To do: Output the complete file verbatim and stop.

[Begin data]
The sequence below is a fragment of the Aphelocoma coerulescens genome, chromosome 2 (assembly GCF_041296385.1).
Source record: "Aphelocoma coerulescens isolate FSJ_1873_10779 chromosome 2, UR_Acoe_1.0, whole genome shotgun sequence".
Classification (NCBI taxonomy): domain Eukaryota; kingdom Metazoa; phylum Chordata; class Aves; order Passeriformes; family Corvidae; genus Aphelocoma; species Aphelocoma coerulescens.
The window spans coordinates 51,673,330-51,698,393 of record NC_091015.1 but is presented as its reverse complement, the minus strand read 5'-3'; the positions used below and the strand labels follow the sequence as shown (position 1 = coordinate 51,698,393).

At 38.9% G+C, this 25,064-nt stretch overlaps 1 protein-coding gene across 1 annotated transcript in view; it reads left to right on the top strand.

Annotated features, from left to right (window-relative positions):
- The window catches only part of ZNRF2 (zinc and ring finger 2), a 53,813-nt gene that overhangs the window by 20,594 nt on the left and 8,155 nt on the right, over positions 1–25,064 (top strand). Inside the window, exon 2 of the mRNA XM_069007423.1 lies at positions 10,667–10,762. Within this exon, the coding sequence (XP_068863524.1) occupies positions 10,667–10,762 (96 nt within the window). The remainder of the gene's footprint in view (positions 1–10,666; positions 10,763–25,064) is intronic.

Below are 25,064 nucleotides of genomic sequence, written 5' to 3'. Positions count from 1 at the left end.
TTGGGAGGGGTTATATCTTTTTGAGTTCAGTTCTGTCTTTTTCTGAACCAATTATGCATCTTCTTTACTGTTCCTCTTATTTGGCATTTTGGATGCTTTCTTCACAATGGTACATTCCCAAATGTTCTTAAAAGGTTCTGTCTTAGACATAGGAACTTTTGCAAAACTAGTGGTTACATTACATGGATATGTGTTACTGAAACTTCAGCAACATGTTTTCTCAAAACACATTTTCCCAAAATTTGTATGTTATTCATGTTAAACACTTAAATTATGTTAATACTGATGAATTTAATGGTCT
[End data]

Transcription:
The sequence below is a fragment of the Aphelocoma coerulescens genome, chromosome 2 (assembly GCF_041296385.1).
Source record: "Aphelocoma coerulescens isolate FSJ_1873_10779 chromosome 2, UR_Acoe_1.0, whole genome shotgun sequence".
Classification (NCBI taxonomy): domain Eukaryota; kingdom Metazoa; phylum Chordata; class Aves; order Passeriformes; family Corvidae; genus Aphelocoma; species Aphelocoma coerulescens.
The window spans coordinates 51,673,330-51,698,393 of record NC_091015.1 but is presented as its reverse complement, the minus strand read 5'-3'; the positions used below and the strand labels follow the sequence as shown (position 1 = coordinate 51,698,393).

At 38.9% G+C, this 25,064-nt stretch overlaps 1 protein-coding gene across 1 annotated transcript in view; it reads left to right on the top strand.

Annotated features, from left to right (window-relative positions):
- The window catches only part of ZNRF2 (zinc and ring finger 2), a 53,813-nt gene that overhangs the window by 20,594 nt on the left and 8,155 nt on the right, over positions 1–25,064 (top strand). Inside the window, exon 2 of the mRNA XM_069007423.1 lies at positions 10,667–10,762. Within this exon, the coding sequence (XP_068863524.1) occupies positions 10,667–10,762 (96 nt within the window). The remainder of the gene's footprint in view (positions 1–10,666; positions 10,763–25,064) is intronic.

Below are 25,064 nucleotides of genomic sequence, written 5' to 3'. Positions count from 1 at the left end.
TTGGGAGGGGTTATATCTTTTTGAGTTCAGTTCTGTCTTTTTCTGAACCAATTATGCATCTTCTTTACTGTTCCTCTTATTTGGCATTTTGGATGCTTTCTTCACAATGGTACATTCCCAAATGTTCTTAAAAGGTTCTGTCTTAGACATAGGAACTTTTGCAAAACTAGTGGTTACATTACATGGATATGTGTTACTGAAACTTCAGCAACATGTTTTCTCAAAACACATTTTCCCAAAATTTGTATGTTATTCATGTTAAACACTTAAATTATGTTAATACTGATGAATTTAATGGTCT